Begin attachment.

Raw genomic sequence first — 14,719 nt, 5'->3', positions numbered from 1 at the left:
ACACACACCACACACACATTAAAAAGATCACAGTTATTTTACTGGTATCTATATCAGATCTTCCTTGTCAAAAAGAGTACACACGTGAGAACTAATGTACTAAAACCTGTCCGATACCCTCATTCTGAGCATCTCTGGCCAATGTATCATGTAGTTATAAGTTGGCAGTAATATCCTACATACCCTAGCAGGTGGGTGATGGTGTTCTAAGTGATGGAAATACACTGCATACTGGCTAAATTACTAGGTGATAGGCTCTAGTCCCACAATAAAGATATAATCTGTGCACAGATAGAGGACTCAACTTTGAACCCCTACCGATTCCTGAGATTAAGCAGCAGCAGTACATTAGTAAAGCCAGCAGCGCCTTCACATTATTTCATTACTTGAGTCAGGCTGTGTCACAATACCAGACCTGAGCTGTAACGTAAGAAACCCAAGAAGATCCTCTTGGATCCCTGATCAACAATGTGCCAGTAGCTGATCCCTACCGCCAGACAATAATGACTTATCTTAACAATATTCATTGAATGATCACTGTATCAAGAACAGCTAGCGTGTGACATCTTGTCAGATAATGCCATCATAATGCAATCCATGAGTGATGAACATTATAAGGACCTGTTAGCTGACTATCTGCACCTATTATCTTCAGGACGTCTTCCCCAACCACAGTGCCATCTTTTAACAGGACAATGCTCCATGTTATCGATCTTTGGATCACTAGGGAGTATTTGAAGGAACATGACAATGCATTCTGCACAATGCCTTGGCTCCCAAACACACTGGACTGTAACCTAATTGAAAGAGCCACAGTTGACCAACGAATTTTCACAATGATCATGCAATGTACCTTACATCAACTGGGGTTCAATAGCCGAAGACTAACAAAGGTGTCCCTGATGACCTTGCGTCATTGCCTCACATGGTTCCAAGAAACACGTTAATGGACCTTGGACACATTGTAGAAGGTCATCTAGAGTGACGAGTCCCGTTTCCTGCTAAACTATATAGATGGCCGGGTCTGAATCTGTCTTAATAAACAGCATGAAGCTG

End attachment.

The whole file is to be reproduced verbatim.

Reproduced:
Raw genomic sequence first — 14,719 nt, 5'->3', positions numbered from 1 at the left:
ACACACACCACACACACATTAAAAAGATCACAGTTATTTTACTGGTATCTATATCAGATCTTCCTTGTCAAAAAGAGTACACACGTGAGAACTAATGTACTAAAACCTGTCCGATACCCTCATTCTGAGCATCTCTGGCCAATGTATCATGTAGTTATAAGTTGGCAGTAATATCCTACATACCCTAGCAGGTGGGTGATGGTGTTCTAAGTGATGGAAATACACTGCATACTGGCTAAATTACTAGGTGATAGGCTCTAGTCCCACAATAAAGATATAATCTGTGCACAGATAGAGGACTCAACTTTGAACCCCTACCGATTCCTGAGATTAAGCAGCAGCAGTACATTAGTAAAGCCAGCAGCGCCTTCACATTATTTCATTACTTGAGTCAGGCTGTGTCACAATACCAGACCTGAGCTGTAACGTAAGAAACCCAAGAAGATCCTCTTGGATCCCTGATCAACAATGTGCCAGTAGCTGATCCCTACCGCCAGACAATAATGACTTATCTTAACAATATTCATTGAATGATCACTGTATCAAGAACAGCTAGCGTGTGACATCTTGTCAGATAATGCCATCATAATGCAATCCATGAGTGATGAACATTATAAGGACCTGTTAGCTGACTATCTGCACCTATTATCTTCAGGACGTCTTCCCCAACCACAGTGCCATCTTTTAACAGGACAATGCTCCATGTTATCGATCTTTGGATCACTAGGGAGTATTTGAAGGAACATGACAATGCATTCTGCACAATGCCTTGGCTCCCAAACACACTGGACTGTAACCTAATTGAAAGAGCCACAGTTGACCAACGAATTTTCACAATGATCATGCAATGTACCTTACATCAACTGGGGTTCAATAGCCGAAGACTAACAAAGGTGTCCCTGATGACCTTGCGTCATTGCCTCACATGGTTCCAAGAAACACGTTAATGGACCTTGGACACATTGTAGAAGGTCATCTAGAGTGACGAGTCCCGTTTCCTGCTAAACTATATAGATGGCCGGGTCTGAATCTGTCTTAATAAACAGCATGAAGCTG